Forward dividend yield

The forward dividend yield differs from the conventional yield, as discussed above, because it is based solely on the most recent dividend payment.

Since H&R Block's latest payment, at 26 cents per share, was the same as the four previous payments, the forward dividend yield is the same as the conventional yield. Had the most recent payment been less or more than 26 cents, then the forward yield would be lower or higher than the regular yield.

Five-year yield on cost

Assuming the company continues to raise dividend rates at the same rate as it did over the past five years, then an investor can expect gains to average 8.55% per year.

This metric provides a base for estimating future total returns. Add the value of potential stock buybacks and capital gains, and it could be cautiously assumed that the investment will generate double-digit increases every year for the next five years.

Three-year average buyback ratio

A buyback is similar to a dividend because it is a form of transfer to shareholderswhen the process goes well. Investors should be concerned when management buys back stock for prices greater than the market prices.

With a buyback ratio of 2.9, we know the company has bought back shares (if the number is negative, the company has been issuing new shares, or issuing more new shares than it is buying back).

In the earnings report for fiscal 2020 (ending April 30), H&R Block reported it had repurchased 10.1 million shares at an average price of $24.36 in the first three quarters. No shares were purchased in the fourth quarter because of uncertainty over the effects of Covid-19.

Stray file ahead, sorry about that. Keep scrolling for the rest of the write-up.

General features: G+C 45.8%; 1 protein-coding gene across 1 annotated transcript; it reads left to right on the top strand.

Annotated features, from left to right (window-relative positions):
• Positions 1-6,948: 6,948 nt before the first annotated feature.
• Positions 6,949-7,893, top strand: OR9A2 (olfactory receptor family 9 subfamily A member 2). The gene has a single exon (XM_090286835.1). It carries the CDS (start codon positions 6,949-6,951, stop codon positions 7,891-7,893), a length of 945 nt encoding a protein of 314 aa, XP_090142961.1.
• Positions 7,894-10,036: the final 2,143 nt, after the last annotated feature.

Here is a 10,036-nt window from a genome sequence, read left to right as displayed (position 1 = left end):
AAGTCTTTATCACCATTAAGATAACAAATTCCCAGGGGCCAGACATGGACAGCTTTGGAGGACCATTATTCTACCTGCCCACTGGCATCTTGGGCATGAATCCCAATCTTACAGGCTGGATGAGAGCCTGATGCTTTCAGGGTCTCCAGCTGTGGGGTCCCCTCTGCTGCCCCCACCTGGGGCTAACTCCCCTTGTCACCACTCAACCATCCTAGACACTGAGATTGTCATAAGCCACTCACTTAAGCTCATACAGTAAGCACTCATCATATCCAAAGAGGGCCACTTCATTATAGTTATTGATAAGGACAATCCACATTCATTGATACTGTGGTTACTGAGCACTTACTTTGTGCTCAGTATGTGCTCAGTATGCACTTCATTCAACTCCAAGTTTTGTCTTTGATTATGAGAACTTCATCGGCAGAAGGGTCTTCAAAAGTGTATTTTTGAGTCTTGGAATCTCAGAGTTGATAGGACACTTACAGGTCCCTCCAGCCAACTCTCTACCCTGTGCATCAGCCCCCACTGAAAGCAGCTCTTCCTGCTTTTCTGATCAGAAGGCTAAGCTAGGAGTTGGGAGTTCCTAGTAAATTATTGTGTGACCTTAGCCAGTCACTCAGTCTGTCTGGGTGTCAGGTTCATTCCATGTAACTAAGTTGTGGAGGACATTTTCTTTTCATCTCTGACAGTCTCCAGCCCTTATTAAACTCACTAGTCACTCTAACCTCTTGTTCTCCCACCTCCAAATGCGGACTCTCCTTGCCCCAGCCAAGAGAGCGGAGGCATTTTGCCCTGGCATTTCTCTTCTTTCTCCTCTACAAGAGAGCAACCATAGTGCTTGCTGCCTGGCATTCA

It spent $247 million on those 10.1 million shares and is authorized to buy up to $750 million more before June 2022.

How does that average buyback price compare with the market price of shares in that period? This chart shows market prices for the period May 1, 2019 to Jan. 31, 2020:

H&R Block share price chart

At a glance, it appears the buyback price was below the market price in the first part of the period, and roughly at par in the second part. Well have to wait for the next annual report for details.

Guru ownership

As noted, seven of the investing gurus have positions in H&R Block. The largest holding is that of First Eagle Investment (Trades, Portfolio), which had nearly 5.5 million shares at the end of the first quarter. Mario Gabelli (Trades, Portfolio) of GAMCO Investors had 827,425 shares and Pioneer Investments (Trades, Portfolio) had 447,499 shares.

In his second-quarter 2019 letter to shareholders, Gabelli observed that the company had begun offering its own do-it-yourself software to go along with its in-office services. That followed its acquisition of Wave Financial, a cloud-based booking service for small businesses, earlier in 2019. He concluded, The company should be able to improve tax prep market share and margins while continuing to generate significant cash flow for shareholders.


H&R Block is a mature company that is well positioned for future growth and offering an attractive dividend yield of 6.58%.

The five-year yield on cost of 8.55% provides a base on which investors could look for total returns in the double digits over those five years.

For income investors, this could justifiably be a shortlist stock.

Disclosure: I do not own shares in any companies named in this article and do not expect to buy any in the next 72 hours.

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About the author:

Robert Abbott
Robert F. Abbott has been investing his family’s accounts since 1995 and in 2010 added options -- mainly covered calls and collars with long stocks.

He is a freelance writer, and his projects include a website that provides information for new and intermediate-level mutual fund investors (whatisamutualfund.com).

As a writer and publisher, Abbott also explores how the middle class has come to own big business through pension funds and mutual funds, what management guru Peter Drucker called the "unseen revolution."

Visit Robert Abbott's Website